I received the following inquiry on using ceramics with art / epoxy resins and thought I would provide some answers here as it appears to be a common problem for many artists.
Hi Jean,

I hope you can help me!
I have been using Liquid Gloss (epoxy resin) for over 8 months now to coat paintings that I do on bisque fired clay. I fire thin clay tiles, prime them with a gesso primer and paint them with gouache. The resin has not been a problem to work with and sets nicely as a surface finish (even on slightly uneven surfaces)…I have not had problems with bubbles or peeling but just this week since the weather has cooled I have found 6 pieces (out of 100 or so that have split). The resin has not lifted off the surface but rather lifted and taken a good slice of the clay with it…I thought at first it may be a weakness in the individual clay pieces or even movement in the clay (drying out with less humidity) but now I’m not so sure.

Does epoxy resin expand or contract once it is fully set? If so, is it to do with dry/moisture heat/cold…I have put test pieces in the fridge, in the sun and rain and still not been able to make them crack. This is happening to pieces that are more than 6 months old…I would be grateful for any suggestions or solutions? I would be happy to try another material or product?

Thank you!
So what can we do to prevent de-lamination issues such s the one faced by our ceramic artist?

Here was my answer to the query:

Expoxy has a much higher linear thermal expansion index than ceramics -about 8X more. This is true even if conditions are very dry, it really has mostly to do with the temperature variations. Since you are seeing the separation (actually called de-lamination) on 6 month old pieces, we can eliminate humidity in the ceramic as a factor, and assume that your ceramics are dry and therefore very stable. The top resin layer, being quite thick, has 8X more expansion and contraction than your ceramic with differences in temperature and will end up separating from the ceramic base, taking with it a top layer of ceramic (because the bond between the ceramic layers is weakest).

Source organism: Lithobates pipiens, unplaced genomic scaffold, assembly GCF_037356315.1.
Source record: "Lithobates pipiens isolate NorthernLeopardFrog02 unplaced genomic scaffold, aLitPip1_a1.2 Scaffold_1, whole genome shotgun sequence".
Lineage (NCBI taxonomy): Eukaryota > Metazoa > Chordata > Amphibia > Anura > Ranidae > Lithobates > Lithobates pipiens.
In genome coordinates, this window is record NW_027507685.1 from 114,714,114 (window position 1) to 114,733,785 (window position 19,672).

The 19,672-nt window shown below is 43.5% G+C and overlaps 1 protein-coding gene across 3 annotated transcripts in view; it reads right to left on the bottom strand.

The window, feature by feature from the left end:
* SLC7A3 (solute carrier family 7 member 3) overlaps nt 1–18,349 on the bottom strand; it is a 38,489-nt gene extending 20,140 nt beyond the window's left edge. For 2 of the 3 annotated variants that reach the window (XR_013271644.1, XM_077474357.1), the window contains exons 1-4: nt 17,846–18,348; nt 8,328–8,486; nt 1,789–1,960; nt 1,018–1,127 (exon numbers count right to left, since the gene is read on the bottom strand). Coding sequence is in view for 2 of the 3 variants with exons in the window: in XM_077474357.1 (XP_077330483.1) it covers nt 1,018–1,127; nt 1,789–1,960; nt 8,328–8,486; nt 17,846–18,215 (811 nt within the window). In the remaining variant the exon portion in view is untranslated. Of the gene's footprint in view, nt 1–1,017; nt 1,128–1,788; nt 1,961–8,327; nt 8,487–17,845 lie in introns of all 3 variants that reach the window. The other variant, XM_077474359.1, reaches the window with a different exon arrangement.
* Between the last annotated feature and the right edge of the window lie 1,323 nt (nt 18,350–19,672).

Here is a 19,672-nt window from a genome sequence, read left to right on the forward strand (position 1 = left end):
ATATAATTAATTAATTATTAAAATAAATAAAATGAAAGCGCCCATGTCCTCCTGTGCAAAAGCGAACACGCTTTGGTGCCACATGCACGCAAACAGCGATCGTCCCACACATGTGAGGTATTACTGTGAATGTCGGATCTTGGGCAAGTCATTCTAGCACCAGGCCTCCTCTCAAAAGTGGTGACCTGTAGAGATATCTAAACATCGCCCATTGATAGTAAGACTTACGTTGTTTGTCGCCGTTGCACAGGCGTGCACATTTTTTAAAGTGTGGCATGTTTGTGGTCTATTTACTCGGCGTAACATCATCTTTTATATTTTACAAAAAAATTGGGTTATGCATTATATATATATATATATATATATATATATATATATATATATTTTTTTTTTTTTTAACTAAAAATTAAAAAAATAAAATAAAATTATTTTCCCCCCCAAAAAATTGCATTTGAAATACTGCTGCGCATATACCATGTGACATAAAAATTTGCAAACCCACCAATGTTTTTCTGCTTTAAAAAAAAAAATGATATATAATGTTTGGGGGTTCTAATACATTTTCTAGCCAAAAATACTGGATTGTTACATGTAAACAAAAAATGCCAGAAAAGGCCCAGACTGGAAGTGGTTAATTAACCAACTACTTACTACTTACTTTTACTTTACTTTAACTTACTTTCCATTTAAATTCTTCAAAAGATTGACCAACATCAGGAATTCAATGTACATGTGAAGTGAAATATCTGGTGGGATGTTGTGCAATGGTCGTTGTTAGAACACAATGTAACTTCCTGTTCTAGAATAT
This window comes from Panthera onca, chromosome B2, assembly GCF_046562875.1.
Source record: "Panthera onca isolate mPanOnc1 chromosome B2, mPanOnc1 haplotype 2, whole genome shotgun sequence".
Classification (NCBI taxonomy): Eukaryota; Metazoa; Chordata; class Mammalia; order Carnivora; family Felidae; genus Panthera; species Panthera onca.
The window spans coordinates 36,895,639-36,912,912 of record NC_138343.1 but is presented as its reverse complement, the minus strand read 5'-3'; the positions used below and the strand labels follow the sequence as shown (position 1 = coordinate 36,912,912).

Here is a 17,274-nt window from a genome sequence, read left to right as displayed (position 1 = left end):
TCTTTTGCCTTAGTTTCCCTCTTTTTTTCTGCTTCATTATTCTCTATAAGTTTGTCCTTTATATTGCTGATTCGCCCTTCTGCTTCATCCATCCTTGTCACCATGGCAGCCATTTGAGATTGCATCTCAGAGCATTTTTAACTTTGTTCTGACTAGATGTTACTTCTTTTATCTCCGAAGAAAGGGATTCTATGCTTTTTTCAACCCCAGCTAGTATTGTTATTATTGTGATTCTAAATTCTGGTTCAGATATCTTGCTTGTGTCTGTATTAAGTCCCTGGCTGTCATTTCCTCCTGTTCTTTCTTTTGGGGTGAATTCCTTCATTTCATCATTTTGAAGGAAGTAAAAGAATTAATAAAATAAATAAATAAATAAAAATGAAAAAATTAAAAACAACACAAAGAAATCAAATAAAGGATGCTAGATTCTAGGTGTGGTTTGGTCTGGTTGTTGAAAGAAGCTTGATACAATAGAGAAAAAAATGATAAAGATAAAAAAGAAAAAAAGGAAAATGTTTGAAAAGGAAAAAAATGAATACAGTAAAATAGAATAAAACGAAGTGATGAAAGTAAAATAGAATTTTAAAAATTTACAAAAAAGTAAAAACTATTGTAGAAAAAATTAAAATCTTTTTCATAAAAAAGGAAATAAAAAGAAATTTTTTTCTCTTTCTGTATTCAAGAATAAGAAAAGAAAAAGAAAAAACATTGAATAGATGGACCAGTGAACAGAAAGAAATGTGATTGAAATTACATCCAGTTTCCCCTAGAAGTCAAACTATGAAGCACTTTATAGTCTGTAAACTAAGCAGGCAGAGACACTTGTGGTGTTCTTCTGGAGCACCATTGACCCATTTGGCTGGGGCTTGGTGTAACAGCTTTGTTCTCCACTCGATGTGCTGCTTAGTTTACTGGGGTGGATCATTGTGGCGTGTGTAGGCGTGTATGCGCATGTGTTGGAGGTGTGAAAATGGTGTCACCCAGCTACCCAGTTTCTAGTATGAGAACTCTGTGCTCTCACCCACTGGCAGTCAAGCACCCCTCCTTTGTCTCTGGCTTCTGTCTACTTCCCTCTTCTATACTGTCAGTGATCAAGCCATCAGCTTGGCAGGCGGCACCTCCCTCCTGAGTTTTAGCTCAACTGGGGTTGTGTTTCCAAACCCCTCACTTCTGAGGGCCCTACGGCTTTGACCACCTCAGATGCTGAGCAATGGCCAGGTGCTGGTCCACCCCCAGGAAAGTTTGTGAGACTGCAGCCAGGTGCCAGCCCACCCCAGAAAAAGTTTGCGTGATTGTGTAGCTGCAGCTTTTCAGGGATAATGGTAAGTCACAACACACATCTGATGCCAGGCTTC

The other problem you are seeing is that epoxy resin, when applied and then curing, has significant expansion and contraction as well, because its temperature changes. So effectively, the separation probably starts from the very beginning.

Your options are probably to:

  • Do smaller pieces with a smaller footprint – surface area. Because it is a thermal expansion problem, it will happen to the larger pieces (the ones with the largest surface area), and to the ones where the resin layer is thickest.¬†
  • Use a much thinner layer of resin on top of the pieces -try brushing it in
  • Use plasticized ceramics. You can add plasticizer to ceramics to allow them to expand and contract at a closer rate to Epoxy.
  • Use plaster.¬†Plaster expands / contracts much more than ceramics (3X more), but 3X less than epoxy. So using plaster will work better, but larger pieces will still be at risk.
  • Use a filler with the ceramic that does not expanding with increases in temperature -that is why people use fiber glass for instance to prevent those type of variations. I would research epoxy fillers / additives to prevent thermal expansion to see if there is anything better than fiberglass, which is partially opaque.

Good luck!